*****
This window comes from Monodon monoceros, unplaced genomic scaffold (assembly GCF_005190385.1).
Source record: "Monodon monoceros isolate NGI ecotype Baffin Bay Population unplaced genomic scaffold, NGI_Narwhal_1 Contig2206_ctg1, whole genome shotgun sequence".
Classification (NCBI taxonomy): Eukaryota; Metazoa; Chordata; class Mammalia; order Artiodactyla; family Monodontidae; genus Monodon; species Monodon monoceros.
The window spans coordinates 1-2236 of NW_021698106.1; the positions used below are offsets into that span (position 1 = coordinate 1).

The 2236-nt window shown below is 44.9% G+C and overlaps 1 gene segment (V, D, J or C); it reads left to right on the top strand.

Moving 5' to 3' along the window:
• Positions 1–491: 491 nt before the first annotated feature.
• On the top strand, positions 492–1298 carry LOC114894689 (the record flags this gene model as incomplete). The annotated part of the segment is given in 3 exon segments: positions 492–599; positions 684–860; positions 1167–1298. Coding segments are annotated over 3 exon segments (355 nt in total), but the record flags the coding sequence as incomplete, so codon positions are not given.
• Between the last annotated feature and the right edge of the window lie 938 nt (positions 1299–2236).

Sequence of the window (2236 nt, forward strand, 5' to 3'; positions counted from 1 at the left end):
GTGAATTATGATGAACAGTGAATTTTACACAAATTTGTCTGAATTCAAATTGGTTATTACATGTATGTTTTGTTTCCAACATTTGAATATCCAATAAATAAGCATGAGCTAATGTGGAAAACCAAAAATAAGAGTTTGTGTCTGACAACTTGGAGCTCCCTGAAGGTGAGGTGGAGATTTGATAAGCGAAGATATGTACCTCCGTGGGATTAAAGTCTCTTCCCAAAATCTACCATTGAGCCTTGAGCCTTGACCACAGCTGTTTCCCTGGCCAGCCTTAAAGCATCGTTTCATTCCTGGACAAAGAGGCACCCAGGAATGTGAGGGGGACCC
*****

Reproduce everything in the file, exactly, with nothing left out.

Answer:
This window comes from Monodon monoceros, unplaced genomic scaffold (assembly GCF_005190385.1).
Source record: "Monodon monoceros isolate NGI ecotype Baffin Bay Population unplaced genomic scaffold, NGI_Narwhal_1 Contig2206_ctg1, whole genome shotgun sequence".
Classification (NCBI taxonomy): Eukaryota; Metazoa; Chordata; class Mammalia; order Artiodactyla; family Monodontidae; genus Monodon; species Monodon monoceros.
The window spans coordinates 1-2236 of NW_021698106.1; the positions used below are offsets into that span (position 1 = coordinate 1).

The 2236-nt window shown below is 44.9% G+C and overlaps 1 gene segment (V, D, J or C); it reads left to right on the top strand.

Moving 5' to 3' along the window:
• Positions 1–491: 491 nt before the first annotated feature.
• On the top strand, positions 492–1298 carry LOC114894689 (the record flags this gene model as incomplete). The annotated part of the segment is given in 3 exon segments: positions 492–599; positions 684–860; positions 1167–1298. Coding segments are annotated over 3 exon segments (355 nt in total), but the record flags the coding sequence as incomplete, so codon positions are not given.
• Between the last annotated feature and the right edge of the window lie 938 nt (positions 1299–2236).

Sequence of the window (2236 nt, forward strand, 5' to 3'; positions counted from 1 at the left end):
GTGAATTATGATGAACAGTGAATTTTACACAAATTTGTCTGAATTCAAATTGGTTATTACATGTATGTTTTGTTTCCAACATTTGAATATCCAATAAATAAGCATGAGCTAATGTGGAAAACCAAAAATAAGAGTTTGTGTCTGACAACTTGGAGCTCCCTGAAGGTGAGGTGGAGATTTGATAAGCGAAGATATGTACCTCCGTGGGATTAAAGTCTCTTCCCAAAATCTACCATTGAGCCTTGAGCCTTGACCACAGCTGTTTCCCTGGCCAGCCTTAAAGCATCGTTTCATTCCTGGACAAAGAGGCACCCAGGAATGTGAGGGGGACCC